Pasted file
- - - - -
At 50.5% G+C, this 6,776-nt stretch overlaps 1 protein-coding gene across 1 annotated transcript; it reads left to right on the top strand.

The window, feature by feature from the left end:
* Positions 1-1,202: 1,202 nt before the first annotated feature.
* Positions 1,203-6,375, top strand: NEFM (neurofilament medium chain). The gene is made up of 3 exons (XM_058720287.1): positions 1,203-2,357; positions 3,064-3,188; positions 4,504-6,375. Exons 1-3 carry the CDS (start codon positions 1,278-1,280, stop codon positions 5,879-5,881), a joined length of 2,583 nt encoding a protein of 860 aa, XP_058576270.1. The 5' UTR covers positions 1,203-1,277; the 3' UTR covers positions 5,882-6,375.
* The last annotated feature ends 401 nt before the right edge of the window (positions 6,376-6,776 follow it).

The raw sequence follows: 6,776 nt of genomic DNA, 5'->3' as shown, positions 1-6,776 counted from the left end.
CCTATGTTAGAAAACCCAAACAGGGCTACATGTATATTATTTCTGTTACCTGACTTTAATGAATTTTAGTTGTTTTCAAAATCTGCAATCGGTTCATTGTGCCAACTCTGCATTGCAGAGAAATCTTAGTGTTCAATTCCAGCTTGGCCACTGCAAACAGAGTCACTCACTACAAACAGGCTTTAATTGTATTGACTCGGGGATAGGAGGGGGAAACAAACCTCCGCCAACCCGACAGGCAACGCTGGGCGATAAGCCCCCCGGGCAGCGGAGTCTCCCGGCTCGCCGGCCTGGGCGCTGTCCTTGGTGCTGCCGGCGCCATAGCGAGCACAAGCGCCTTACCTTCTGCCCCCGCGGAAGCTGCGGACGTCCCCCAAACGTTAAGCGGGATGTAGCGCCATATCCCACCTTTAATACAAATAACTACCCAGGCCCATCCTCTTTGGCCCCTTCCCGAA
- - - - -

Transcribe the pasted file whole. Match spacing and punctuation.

At 50.5% G+C, this 6,776-nt stretch overlaps 1 protein-coding gene across 1 annotated transcript; it reads left to right on the top strand.

The window, feature by feature from the left end:
* Positions 1-1,202: 1,202 nt before the first annotated feature.
* Positions 1,203-6,375, top strand: NEFM (neurofilament medium chain). The gene is made up of 3 exons (XM_058720287.1): positions 1,203-2,357; positions 3,064-3,188; positions 4,504-6,375. Exons 1-3 carry the CDS (start codon positions 1,278-1,280, stop codon positions 5,879-5,881), a joined length of 2,583 nt encoding a protein of 860 aa, XP_058576270.1. The 5' UTR covers positions 1,203-1,277; the 3' UTR covers positions 5,882-6,375.
* The last annotated feature ends 401 nt before the right edge of the window (positions 6,376-6,776 follow it).

The raw sequence follows: 6,776 nt of genomic DNA, 5'->3' as shown, positions 1-6,776 counted from the left end.
CCTATGTTAGAAAACCCAAACAGGGCTACATGTATATTATTTCTGTTACCTGACTTTAATGAATTTTAGTTGTTTTCAAAATCTGCAATCGGTTCATTGTGCCAACTCTGCATTGCAGAGAAATCTTAGTGTTCAATTCCAGCTTGGCCACTGCAAACAGAGTCACTCACTACAAACAGGCTTTAATTGTATTGACTCGGGGATAGGAGGGGGAAACAAACCTCCGCCAACCCGACAGGCAACGCTGGGCGATAAGCCCCCCGGGCAGCGGAGTCTCCCGGCTCGCCGGCCTGGGCGCTGTCCTTGGTGCTGCCGGCGCCATAGCGAGCACAAGCGCCTTACCTTCTGCCCCCGCGGAAGCTGCGGACGTCCCCCAAACGTTAAGCGGGATGTAGCGCCATATCCCACCTTTAATACAAATAACTACCCAGGCCCATCCTCTTTGGCCCCTTCCCGAA